ProjectThe Role of Social Capital for Agrarian Ecosystem Services Co-construction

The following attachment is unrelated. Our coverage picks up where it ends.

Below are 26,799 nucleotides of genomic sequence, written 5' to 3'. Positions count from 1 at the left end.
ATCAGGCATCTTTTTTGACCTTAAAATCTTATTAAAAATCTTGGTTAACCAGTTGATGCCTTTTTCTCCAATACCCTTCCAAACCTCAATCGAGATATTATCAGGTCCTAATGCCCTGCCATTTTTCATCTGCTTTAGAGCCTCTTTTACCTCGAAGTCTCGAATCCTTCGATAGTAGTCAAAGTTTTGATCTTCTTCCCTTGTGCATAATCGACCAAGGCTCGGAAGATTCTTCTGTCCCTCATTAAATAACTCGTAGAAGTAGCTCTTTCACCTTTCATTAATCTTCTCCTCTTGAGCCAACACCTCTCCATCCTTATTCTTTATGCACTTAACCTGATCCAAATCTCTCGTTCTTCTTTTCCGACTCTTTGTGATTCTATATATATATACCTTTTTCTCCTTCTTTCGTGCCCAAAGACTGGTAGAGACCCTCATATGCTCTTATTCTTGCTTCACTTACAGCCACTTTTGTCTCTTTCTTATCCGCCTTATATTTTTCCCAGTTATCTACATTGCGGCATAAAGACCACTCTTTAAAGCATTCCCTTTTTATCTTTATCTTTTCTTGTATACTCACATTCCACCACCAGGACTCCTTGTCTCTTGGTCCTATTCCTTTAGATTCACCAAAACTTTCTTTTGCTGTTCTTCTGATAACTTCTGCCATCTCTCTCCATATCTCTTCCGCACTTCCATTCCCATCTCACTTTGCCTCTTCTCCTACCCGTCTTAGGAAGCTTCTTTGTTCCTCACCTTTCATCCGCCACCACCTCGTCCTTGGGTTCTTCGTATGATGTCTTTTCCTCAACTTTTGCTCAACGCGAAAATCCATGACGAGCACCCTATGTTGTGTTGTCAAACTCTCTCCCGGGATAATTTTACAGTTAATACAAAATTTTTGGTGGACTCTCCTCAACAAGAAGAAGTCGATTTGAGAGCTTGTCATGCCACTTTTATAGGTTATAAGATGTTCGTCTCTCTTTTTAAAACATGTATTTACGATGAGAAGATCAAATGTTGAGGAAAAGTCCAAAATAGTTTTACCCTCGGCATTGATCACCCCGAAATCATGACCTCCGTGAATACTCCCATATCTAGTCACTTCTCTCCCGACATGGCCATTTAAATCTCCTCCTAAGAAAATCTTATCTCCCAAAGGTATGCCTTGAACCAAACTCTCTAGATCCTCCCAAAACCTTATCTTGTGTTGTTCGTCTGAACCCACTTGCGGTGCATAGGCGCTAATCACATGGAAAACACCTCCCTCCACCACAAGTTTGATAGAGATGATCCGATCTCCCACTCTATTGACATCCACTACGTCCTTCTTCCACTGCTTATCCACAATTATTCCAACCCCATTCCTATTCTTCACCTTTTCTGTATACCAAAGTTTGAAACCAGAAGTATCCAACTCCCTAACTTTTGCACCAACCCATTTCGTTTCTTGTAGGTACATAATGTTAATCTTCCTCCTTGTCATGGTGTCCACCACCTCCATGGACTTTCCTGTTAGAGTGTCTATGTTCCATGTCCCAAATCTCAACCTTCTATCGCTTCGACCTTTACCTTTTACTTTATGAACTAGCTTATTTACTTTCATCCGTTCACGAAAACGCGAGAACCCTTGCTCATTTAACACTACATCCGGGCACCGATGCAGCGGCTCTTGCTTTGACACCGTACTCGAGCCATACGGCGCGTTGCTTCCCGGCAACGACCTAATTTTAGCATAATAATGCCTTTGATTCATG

Many valuable habitats and the biodiversity and ecosystem services they encourage rely on farming systems. However, farmers — driven by competitive pressures— increase specialisation and intensification in some areas declining the maintenance of their lands quality for the long-term. Social connections and their information and resources exchanges have a prominent role on farming practices decision-making and therefore their ecosystem services co-production. Here we analyse the case of farmers’ networks in Artajona, a village in Navarre (Spain) where large-scale modern irrigation technology has been introduced leading to an agrarian intensification process. We aim to understand the relative importance social capital may have for the co-construction of agrarian ecosystem services. A social network analysis approach allows us recognising agents and communities within the whole network role(s) in agrarian land management. We identify formal and informal structures, and explore how those link to views of their land management effect over ecosystem services co-production and land management practice itself. Our findings show significant correlations between respondents' views.